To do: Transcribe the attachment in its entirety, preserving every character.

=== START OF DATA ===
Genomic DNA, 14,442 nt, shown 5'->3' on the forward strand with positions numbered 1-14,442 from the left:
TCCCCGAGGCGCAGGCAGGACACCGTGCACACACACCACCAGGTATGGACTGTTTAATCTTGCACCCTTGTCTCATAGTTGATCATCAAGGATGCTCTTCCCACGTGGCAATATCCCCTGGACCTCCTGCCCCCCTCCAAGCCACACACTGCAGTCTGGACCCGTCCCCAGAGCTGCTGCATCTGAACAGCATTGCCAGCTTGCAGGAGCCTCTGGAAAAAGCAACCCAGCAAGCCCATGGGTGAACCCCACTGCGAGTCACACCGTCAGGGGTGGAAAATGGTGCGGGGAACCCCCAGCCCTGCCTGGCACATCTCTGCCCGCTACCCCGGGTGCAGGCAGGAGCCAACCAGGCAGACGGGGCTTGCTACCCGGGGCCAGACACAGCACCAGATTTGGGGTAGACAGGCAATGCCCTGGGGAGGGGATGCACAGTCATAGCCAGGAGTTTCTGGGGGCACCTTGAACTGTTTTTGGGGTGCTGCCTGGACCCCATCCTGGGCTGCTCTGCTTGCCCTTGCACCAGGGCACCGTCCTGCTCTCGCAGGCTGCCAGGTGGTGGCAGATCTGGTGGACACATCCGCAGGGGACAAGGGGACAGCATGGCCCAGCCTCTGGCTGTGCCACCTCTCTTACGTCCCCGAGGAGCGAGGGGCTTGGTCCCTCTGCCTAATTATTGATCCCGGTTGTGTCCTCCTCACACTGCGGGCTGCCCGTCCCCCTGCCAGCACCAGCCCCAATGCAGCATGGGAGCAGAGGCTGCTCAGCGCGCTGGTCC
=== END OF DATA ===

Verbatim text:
Genomic DNA, 14,442 nt, shown 5'->3' on the forward strand with positions numbered 1-14,442 from the left:
TCCCCGAGGCGCAGGCAGGACACCGTGCACACACACCACCAGGTATGGACTGTTTAATCTTGCACCCTTGTCTCATAGTTGATCATCAAGGATGCTCTTCCCACGTGGCAATATCCCCTGGACCTCCTGCCCCCCTCCAAGCCACACACTGCAGTCTGGACCCGTCCCCAGAGCTGCTGCATCTGAACAGCATTGCCAGCTTGCAGGAGCCTCTGGAAAAAGCAACCCAGCAAGCCCATGGGTGAACCCCACTGCGAGTCACACCGTCAGGGGTGGAAAATGGTGCGGGGAACCCCCAGCCCTGCCTGGCACATCTCTGCCCGCTACCCCGGGTGCAGGCAGGAGCCAACCAGGCAGACGGGGCTTGCTACCCGGGGCCAGACACAGCACCAGATTTGGGGTAGACAGGCAATGCCCTGGGGAGGGGATGCACAGTCATAGCCAGGAGTTTCTGGGGGCACCTTGAACTGTTTTTGGGGTGCTGCCTGGACCCCATCCTGGGCTGCTCTGCTTGCCCTTGCACCAGGGCACCGTCCTGCTCTCGCAGGCTGCCAGGTGGTGGCAGATCTGGTGGACACATCCGCAGGGGACAAGGGGACAGCATGGCCCAGCCTCTGGCTGTGCCACCTCTCTTACGTCCCCGAGGAGCGAGGGGCTTGGTCCCTCTGCCTAATTATTGATCCCGGTTGTGTCCTCCTCACACTGCGGGCTGCCCGTCCCCCTGCCAGCACCAGCCCCAATGCAGCATGGGAGCAGAGGCTGCTCAGCGCGCTGGTCC